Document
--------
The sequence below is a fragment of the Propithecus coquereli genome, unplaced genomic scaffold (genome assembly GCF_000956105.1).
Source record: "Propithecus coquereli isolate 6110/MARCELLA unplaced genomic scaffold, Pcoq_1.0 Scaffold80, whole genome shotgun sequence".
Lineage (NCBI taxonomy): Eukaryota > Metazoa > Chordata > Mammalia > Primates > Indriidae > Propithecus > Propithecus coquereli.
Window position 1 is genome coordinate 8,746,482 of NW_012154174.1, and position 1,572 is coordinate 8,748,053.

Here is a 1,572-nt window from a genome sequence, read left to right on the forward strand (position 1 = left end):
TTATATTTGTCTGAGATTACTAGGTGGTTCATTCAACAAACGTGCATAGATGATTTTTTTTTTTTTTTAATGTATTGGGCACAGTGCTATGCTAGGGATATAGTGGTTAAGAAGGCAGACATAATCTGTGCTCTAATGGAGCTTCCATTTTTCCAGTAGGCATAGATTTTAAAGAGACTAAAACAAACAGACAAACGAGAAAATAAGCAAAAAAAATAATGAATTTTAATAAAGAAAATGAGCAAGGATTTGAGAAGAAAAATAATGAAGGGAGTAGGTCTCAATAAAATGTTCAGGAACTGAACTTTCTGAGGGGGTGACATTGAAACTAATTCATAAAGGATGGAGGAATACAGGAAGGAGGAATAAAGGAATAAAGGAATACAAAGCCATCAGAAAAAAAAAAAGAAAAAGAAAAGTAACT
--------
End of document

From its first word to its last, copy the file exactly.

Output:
The sequence below is a fragment of the Propithecus coquereli genome, unplaced genomic scaffold (genome assembly GCF_000956105.1).
Source record: "Propithecus coquereli isolate 6110/MARCELLA unplaced genomic scaffold, Pcoq_1.0 Scaffold80, whole genome shotgun sequence".
Lineage (NCBI taxonomy): Eukaryota > Metazoa > Chordata > Mammalia > Primates > Indriidae > Propithecus > Propithecus coquereli.
Window position 1 is genome coordinate 8,746,482 of NW_012154174.1, and position 1,572 is coordinate 8,748,053.

Here is a 1,572-nt window from a genome sequence, read left to right on the forward strand (position 1 = left end):
TTATATTTGTCTGAGATTACTAGGTGGTTCATTCAACAAACGTGCATAGATGATTTTTTTTTTTTTTTAATGTATTGGGCACAGTGCTATGCTAGGGATATAGTGGTTAAGAAGGCAGACATAATCTGTGCTCTAATGGAGCTTCCATTTTTCCAGTAGGCATAGATTTTAAAGAGACTAAAACAAACAGACAAACGAGAAAATAAGCAAAAAAAATAATGAATTTTAATAAAGAAAATGAGCAAGGATTTGAGAAGAAAAATAATGAAGGGAGTAGGTCTCAATAAAATGTTCAGGAACTGAACTTTCTGAGGGGGTGACATTGAAACTAATTCATAAAGGATGGAGGAATACAGGAAGGAGGAATAAAGGAATAAAGGAATACAAAGCCATCAGAAAAAAAAAAAGAAAAAGAAAAGTAACT